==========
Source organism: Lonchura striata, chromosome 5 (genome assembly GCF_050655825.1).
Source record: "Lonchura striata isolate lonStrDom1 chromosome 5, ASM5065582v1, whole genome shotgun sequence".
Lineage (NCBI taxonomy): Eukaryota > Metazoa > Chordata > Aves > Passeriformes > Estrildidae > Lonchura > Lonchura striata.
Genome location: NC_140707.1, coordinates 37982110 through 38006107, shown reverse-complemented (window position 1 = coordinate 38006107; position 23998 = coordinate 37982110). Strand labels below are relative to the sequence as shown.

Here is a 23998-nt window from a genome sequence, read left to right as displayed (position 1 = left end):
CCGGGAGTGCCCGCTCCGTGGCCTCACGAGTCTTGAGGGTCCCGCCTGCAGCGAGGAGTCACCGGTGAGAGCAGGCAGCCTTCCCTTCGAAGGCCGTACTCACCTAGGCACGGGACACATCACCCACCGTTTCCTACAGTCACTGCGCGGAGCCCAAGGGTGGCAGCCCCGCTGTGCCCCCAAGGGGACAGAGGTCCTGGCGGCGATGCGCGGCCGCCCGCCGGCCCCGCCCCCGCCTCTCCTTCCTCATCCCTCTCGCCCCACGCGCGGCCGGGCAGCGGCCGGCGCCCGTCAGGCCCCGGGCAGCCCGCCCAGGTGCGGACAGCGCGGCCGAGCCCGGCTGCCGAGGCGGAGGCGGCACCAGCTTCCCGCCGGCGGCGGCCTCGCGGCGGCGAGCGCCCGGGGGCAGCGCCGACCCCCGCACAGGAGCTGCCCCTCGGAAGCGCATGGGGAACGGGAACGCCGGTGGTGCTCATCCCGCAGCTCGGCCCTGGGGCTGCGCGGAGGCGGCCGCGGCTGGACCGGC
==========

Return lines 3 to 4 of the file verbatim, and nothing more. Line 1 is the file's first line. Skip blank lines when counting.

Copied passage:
Lineage (NCBI taxonomy): Eukaryota > Metazoa > Chordata > Aves > Passeriformes > Estrildidae > Lonchura > Lonchura striata.
Genome location: NC_140707.1, coordinates 37982110 through 38006107, shown reverse-complemented (window position 1 = coordinate 38006107; position 23998 = coordinate 37982110). Strand labels below are relative to the sequence as shown.